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c-Src-dependent activation of the epidermal growth factor receptor and mitogen-activated protein kinase pathway by arsenic.
Simeonova P; Wang S; Hulderman T; Luster M
J Biol Chem 2002 Jan; 277(4):2945-2950
Environmental or occupational exposure to arsenic is associated with a greatly increased risk of skin, urinary bladder, and respiratory tract cancers in arseniasis-endemic areas throughout the world. Arsenic shares many properties of tumor promoters by affecting specific cell signal transduction pathways responsible for cell proliferation. The activation of the epidermal growth factor receptor (EGFR)-extracellular signal-regulated protein kinase (ERK) pathway is important in mediating gene expression related to regulation of cellular growth. In the current studies, we demonstrate that arsenic activates EGFR and ERK in a human uroepithelial cell line. The EGFR phosphorylation by arsenic is ligand-independent and does not involve the major autophosphorylation site Tyr1173. c-Src activity is also induced by arsenic and is a prerequisite for the EGFR and ERK activation. Consistent with these in vitro observations, exposure of mice to arsenic in drinking water, which has been found previously to be associated with AP-1 activation and epithelial proliferation, induces EGFR and ERK activation in the urinary bladder. This response is also accompanied with an increase in c-Src levels interacting with EGFR. These findings represent a potential pathway for mediating arsenic-induced phenotypic changes in the uroepithelium.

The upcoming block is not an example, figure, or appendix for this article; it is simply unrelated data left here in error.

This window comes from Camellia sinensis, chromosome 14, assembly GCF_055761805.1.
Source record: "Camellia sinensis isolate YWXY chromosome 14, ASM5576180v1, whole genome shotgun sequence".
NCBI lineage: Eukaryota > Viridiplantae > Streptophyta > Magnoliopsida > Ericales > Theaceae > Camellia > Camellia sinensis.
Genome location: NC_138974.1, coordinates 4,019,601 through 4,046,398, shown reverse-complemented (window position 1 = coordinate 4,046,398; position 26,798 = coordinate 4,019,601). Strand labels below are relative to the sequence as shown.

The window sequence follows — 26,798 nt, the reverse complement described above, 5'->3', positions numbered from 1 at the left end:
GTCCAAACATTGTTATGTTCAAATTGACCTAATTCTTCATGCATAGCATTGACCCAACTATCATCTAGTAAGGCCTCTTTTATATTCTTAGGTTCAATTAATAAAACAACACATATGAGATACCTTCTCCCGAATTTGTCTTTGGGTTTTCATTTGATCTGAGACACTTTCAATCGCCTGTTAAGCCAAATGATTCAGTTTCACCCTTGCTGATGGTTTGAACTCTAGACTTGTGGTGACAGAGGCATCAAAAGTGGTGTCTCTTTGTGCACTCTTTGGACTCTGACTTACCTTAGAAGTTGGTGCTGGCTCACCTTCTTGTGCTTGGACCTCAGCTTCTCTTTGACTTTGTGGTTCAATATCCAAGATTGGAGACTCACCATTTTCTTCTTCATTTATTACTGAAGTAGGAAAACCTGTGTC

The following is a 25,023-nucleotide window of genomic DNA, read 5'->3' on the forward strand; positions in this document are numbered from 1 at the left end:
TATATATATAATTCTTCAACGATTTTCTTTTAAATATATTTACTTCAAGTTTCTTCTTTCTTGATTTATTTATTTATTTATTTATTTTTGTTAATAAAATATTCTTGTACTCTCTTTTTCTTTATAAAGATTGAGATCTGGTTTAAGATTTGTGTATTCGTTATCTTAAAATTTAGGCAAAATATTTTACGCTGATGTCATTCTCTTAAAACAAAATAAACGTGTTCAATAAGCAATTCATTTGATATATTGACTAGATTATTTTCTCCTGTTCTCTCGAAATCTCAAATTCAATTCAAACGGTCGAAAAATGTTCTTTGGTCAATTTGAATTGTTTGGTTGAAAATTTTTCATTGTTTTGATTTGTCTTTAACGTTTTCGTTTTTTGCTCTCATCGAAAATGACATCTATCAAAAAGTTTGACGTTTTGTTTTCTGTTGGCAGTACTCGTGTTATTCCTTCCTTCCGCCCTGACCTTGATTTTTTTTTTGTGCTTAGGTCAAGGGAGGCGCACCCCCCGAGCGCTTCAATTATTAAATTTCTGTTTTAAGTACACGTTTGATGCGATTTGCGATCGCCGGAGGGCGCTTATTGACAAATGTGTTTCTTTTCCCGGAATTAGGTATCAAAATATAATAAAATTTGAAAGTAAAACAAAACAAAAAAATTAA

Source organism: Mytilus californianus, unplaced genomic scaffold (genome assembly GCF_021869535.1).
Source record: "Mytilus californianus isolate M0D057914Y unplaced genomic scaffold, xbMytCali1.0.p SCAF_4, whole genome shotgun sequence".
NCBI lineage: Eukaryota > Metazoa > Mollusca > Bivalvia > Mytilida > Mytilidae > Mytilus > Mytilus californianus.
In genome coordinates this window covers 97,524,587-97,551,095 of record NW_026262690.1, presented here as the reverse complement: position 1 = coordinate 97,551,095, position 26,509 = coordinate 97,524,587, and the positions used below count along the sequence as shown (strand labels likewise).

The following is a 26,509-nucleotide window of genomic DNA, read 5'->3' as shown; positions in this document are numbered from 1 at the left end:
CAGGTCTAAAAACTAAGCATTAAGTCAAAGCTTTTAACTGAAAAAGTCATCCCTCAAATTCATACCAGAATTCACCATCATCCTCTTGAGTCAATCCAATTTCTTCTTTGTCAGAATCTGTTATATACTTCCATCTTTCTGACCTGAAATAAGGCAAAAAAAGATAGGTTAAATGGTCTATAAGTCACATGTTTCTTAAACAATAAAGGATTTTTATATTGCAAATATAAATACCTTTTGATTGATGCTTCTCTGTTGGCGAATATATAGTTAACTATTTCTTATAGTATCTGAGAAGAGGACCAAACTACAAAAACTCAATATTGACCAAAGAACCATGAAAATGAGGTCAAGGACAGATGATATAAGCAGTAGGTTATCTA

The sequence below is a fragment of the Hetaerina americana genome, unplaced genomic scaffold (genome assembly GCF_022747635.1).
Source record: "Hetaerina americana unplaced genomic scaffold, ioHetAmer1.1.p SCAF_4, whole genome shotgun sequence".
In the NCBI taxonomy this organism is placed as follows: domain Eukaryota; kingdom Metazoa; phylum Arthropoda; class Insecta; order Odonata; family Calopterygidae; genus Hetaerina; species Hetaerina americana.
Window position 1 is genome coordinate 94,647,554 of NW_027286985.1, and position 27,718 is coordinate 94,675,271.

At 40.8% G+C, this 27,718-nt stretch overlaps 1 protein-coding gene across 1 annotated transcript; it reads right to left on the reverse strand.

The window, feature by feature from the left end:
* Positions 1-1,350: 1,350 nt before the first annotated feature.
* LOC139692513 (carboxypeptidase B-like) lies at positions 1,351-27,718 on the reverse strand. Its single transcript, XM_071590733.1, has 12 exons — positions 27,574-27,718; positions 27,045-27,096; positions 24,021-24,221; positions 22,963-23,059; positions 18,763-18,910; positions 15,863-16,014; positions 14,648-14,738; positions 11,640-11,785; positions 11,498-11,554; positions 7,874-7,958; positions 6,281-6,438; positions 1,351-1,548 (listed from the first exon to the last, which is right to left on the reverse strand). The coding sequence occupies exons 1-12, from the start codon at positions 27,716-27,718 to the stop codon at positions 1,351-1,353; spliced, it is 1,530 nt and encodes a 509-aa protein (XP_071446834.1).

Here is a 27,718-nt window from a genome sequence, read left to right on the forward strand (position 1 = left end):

Arsenic-poisoning; Cancer; Carcinogenesis; Sulfhydryls; In-vitro-study; In-vivo-study
TMBB, HELD, National Institute for Occupational Safety and Health, Centers for Disease Control, Morgantown, West Virginia 26505, USA
Issue of Publication
Journal of Biological Chemistry
Page last reviewed: September 2, 2020
Content source: National Institute for Occupational Safety and Health Education and Information Division